* Taking longer to reach developmental milestones such as sitting; crawling; walking; speaking; toilet training
*Physical co-ordination difficulties such as difficulties getting dressed; tying shoelaces; using scissors; kicking a ball; jumping
*Poor organisation of thoughts and taking longer to complete tasks
*Overly sensitive tactile system-may be extremely sensitive to taste, light, noise and/or touch
*Difficulties in learning new skills
*Messy handwriting in school aged children
*Difficulties sustaining attention to one task at a time as well as often being quite fidgety
*May find it more challenging to socialise with peers
Diagnosis of Dyslexia
This can often be a long and at times complex process carried out by a specialist in this field or multiple specialists such as Paediatricians, Clinical/Educational Psychologists, Speech Pathologists and teachers. Testing will most likely include:
*Case history information including any family history
*Phonological processing assessment
*Full receptive and expressive language assessment
*Reading accuracy and comprehension including decoding of familiar and unfamiliar words
*Vision and hearing
Diagnosis of Dyspraxia
Much like Dyslexia, this can often be a long and at times complex process and must be carried out by a specialist in this field. Usually this specialist will be a paediatrician, Occupational Therapist or clinical/educational psychologist. For Developmental Verbal Dyspraxia, the specialist will be a Speech Pathologist. Testing will most likely include:
*Case history information including thorough documentation of when the individual achieved relevant developmental milestones such as crawling, walking and talking.
*Assessment of current gross and fine motor skills including balance and touch sensitivity
*Full receptive and expressive language assessment as individuals with dyspraxia may present with associated language and learning difficulties.
Treatment of both Dyslexia and Dyspraxia
There is currently no cure for dyslexia or dyspraxia, however there are a wide range of targeted programs which can be facilitated and/or implemented by specialists in the field. These specialists include, but are not limited to Speech Pathologists; Occupational Therapists and Psychologists. The specialists involved in the child’s intervention will be determined by whether the child has been diagnosed with dyslexia or dyspraxia. While each targeted program may vary, the overwhelming consensus by specialists working in both fields is that the sooner the child receives support the more chance they will have to improve their skills.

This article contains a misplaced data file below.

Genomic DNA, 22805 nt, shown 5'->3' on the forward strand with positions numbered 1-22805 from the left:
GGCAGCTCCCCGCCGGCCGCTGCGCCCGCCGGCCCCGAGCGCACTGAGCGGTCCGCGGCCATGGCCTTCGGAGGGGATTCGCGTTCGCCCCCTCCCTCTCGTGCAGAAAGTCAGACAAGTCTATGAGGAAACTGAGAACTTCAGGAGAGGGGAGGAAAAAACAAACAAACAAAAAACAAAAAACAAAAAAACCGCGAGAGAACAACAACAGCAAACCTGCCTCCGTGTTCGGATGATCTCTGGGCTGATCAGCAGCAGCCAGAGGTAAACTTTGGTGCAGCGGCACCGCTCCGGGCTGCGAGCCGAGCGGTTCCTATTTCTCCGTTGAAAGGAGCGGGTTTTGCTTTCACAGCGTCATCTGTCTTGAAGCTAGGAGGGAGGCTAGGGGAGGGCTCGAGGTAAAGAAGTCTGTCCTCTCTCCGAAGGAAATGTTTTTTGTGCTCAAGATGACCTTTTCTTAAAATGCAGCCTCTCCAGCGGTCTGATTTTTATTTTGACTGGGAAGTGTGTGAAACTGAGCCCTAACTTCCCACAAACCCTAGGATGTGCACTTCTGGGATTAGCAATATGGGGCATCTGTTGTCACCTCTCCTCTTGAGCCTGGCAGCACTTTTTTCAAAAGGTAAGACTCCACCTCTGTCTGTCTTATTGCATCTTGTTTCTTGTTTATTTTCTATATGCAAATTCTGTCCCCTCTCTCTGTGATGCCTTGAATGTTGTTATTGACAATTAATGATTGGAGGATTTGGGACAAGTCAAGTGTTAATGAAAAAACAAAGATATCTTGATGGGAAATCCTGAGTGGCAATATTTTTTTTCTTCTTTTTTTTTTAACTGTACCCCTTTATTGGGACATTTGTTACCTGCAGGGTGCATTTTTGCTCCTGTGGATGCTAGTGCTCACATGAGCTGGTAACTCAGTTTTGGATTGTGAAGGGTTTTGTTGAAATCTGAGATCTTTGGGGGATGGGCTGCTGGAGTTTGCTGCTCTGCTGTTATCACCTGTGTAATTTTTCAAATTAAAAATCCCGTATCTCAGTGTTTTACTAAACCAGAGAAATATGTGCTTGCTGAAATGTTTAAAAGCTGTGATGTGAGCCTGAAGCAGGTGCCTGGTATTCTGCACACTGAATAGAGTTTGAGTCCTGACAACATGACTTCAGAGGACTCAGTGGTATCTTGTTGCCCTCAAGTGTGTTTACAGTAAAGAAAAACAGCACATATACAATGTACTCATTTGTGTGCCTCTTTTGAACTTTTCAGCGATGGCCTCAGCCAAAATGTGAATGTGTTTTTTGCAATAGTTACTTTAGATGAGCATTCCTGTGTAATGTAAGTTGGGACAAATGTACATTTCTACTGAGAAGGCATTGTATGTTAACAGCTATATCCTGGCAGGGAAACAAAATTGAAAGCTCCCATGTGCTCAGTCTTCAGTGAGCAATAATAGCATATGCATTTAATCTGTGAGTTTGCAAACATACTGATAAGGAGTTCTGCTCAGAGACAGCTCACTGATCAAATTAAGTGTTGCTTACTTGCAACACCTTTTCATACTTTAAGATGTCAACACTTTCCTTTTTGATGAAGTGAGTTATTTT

If you believe your child may present with any signs of either Dyslexia or Dyspraxia, it is recommended you seek out professional advice from your child’s teacher; Paediatrician; Speech Pathologist; Occupational Therapist or Psychologist.
Additional Information other than writer’s experience sourced from www.medicalnewstoday.com
For further information contact: dyslexiaassociation.org.au and Australian Dyspraxic Association
Kath Keiper is the co-creator of three beautiful children who while driving her crazy, make her laugh everyday. Having been a paediatric speech pathologist for over 15 years, Kath has also spent her life dedicated to helping children and families. Through her career Kath has been fortunate to speak at varying events such as the World Autism Congress and Speech Pathology Australia. Being able to make a positive difference in many children and families lives has always been Kath’s highlight. Her love of helping children, making a difference and performing, have also been the driving force behind the creation of her first DVD for children “Can you sound like me?”